Equating it as a Frankinstein hunt is simply attempting to make it a knee jerk reaction. by appealing to emotion. Other countries have taken to more methods see for example Feral cats on bush tucker menu - The Corroboree

Ed
 

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I hear frog legs taste like chicken. The most eco-friendly thing would be to let nothing go to waste, right? ;)
If you mean that the white meat from chicken doesn't have a lot of flavor then yes, frog legs taste like chicken but chicken can taste like alligator....

Ed
 

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Yes there are spay/neuter and release programs but unless that cat colony is part of a program, it will be euthanized...

Ed
That's a bummer...cats cause major problems with native songbird populations here, so even though they're sterile they are still causing ecosystem problems.
 

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If you mean that the white meat from chicken doesn't have a lot of flavor then yes, frog legs taste like chicken but chicken can taste like alligator....

Ed
Ed, your cooking your chicken wrong man ;P

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That's a bummer...cats cause major problems with native songbird populations here, so even though they're sterile they are still causing ecosystem problems.
If you look at cat colony behaviors, then it does make sense in the long-term view. The vast majority of recruitment into a feral cat colony is through offspring of residents staying with the colony and new colonies are formed by young females that leave. While the residents are alive, they will discourage unrelated cats from joining the colony which is why it makes sense. If you change a reproductive colony to a non-reproducing colony, then you prevent new cats from establishing in the area, and prevent new colony formation. Cat colony behaviors have been well studied. It is always better if you can remove the whole colony and prevent a new one from recruiting into the area but this is difficult as unlike feral dog packs, cat colonies are sustaninable on thier own.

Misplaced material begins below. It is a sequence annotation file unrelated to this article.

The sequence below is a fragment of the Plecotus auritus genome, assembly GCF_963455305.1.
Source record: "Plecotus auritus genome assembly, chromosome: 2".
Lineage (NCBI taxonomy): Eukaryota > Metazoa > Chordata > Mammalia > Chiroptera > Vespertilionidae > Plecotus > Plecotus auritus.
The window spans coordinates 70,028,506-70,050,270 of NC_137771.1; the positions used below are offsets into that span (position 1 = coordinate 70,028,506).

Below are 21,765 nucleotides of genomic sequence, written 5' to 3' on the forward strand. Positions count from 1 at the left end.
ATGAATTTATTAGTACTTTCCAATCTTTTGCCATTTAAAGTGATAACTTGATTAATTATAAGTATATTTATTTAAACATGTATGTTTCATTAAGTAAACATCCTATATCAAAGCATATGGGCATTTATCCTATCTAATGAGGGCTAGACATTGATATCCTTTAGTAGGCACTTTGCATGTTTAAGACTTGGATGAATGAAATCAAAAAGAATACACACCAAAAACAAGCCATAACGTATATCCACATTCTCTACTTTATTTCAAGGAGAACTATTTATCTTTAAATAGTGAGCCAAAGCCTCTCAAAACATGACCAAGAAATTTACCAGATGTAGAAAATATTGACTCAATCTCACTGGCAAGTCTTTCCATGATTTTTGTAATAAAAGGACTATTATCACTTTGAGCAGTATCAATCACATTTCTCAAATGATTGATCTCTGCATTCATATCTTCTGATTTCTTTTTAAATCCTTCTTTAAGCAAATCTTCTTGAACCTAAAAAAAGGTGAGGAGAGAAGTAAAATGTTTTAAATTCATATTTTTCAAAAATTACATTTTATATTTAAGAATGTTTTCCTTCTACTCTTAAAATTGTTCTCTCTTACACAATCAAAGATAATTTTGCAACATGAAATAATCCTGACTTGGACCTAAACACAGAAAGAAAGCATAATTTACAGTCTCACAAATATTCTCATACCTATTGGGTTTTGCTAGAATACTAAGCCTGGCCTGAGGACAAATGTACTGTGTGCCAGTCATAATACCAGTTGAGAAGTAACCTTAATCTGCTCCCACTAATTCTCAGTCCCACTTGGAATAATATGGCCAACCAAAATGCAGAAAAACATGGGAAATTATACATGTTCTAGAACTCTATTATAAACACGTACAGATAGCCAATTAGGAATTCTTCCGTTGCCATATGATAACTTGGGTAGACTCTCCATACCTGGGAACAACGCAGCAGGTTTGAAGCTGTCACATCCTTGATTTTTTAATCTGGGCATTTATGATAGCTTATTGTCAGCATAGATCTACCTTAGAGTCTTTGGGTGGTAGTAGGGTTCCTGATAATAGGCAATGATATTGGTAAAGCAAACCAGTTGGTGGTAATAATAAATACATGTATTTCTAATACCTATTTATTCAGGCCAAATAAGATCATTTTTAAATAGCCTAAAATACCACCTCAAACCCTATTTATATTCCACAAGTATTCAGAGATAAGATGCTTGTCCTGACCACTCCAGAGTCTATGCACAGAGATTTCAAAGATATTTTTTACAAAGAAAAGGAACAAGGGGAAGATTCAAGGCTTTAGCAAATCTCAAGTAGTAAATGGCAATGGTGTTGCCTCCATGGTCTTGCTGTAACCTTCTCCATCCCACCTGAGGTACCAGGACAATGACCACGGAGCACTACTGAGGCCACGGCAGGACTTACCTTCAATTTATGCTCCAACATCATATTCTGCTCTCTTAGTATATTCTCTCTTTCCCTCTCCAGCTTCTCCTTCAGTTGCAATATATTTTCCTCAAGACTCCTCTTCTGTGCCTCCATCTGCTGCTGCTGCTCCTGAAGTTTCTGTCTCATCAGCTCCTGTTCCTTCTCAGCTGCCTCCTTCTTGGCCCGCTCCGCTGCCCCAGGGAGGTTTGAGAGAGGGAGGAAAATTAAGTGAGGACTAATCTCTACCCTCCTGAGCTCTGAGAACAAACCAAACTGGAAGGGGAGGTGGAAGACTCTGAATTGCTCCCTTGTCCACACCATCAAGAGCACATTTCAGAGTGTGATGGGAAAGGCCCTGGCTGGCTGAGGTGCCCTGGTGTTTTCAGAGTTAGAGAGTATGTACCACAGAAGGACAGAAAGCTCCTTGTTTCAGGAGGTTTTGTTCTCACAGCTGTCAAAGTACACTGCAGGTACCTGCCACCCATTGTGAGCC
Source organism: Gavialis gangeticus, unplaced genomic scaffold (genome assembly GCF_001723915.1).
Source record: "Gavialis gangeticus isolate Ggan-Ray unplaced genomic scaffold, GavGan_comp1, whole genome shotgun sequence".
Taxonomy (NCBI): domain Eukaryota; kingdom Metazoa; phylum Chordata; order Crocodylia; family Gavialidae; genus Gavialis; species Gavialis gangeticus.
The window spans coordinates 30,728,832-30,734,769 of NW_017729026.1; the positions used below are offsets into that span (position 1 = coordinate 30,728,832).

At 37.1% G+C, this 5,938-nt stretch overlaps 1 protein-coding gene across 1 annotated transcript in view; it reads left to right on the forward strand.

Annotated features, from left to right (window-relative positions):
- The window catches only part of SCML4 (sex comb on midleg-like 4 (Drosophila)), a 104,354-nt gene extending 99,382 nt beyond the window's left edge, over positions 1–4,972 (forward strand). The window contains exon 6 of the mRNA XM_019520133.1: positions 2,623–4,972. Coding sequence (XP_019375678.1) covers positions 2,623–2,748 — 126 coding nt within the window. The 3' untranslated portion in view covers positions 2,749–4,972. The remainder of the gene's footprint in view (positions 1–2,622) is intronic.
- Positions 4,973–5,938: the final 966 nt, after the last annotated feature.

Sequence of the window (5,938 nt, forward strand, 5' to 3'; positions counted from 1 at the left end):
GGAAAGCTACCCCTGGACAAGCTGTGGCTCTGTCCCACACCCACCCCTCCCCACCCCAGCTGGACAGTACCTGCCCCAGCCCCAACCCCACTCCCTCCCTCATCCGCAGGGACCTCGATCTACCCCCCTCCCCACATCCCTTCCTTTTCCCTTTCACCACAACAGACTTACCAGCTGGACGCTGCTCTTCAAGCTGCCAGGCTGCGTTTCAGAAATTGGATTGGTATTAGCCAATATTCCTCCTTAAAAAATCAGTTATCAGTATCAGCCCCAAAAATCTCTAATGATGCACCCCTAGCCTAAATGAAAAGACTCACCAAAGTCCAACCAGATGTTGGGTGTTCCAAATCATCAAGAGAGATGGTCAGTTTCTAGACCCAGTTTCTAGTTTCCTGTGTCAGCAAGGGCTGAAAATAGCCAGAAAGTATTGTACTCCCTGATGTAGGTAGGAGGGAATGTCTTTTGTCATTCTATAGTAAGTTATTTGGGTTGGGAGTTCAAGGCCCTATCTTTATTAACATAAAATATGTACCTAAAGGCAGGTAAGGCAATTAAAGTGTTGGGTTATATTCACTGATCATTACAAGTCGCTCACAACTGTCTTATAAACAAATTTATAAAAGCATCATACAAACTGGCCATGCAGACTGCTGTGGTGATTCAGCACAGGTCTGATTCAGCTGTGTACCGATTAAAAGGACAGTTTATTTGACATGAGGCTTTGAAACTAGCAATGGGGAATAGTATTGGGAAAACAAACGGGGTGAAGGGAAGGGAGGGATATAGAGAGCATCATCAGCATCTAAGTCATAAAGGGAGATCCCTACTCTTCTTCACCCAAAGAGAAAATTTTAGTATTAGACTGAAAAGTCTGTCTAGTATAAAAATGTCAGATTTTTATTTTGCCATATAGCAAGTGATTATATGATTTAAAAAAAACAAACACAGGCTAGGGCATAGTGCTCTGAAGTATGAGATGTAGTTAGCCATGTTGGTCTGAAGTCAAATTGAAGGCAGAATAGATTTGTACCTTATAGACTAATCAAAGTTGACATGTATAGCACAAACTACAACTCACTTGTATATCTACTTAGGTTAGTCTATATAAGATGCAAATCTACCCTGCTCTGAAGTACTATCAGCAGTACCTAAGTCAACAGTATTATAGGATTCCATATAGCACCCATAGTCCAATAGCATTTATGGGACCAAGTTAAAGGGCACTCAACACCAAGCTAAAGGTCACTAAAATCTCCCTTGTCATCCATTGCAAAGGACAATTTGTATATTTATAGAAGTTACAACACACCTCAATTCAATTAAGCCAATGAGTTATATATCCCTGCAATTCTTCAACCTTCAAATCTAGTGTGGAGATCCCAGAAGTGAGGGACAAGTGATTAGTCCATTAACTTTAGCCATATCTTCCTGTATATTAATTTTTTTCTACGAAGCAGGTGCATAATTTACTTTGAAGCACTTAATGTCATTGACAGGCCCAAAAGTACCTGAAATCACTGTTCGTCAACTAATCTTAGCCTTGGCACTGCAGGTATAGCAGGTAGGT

Ed
 
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Ed, your cooking your chicken wrong man ;P

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Try this simple test... ;)
take a piece of a the white meat from any of the major chicken brands, place into water with no spices or other flavorings, just white meat chicken, no fat or skin and boil it until done. Repeat with a frog leg, and a piece of alligator tail. Rate each one for flavor.... and see the results ;)

We just had chicken burritos with home made black refried beans, yellow rice, and home made yellow mole/mojo sauce.
 

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If you look at cat colony behaviors, then it does make sense in the long-term view. The vast majority of recruitment into a feral cat colony is through offspring of residents staying with the colony and new colonies are formed by young females that leave. While the residents are alive, they will discourage unrelated cats from joining the colony which is why it makes sense. If you change a reproductive colony to a non-reproducing colony, then you prevent new cats from establishing in the area, and prevent new colony formation. Cat colony behaviors have been well studied. It is always better if you can remove the whole colony and prevent a new one from recruiting into the area but this is difficult as unlike feral dog packs, cat colonies are sustaninable on thier own.

Ed
Good point.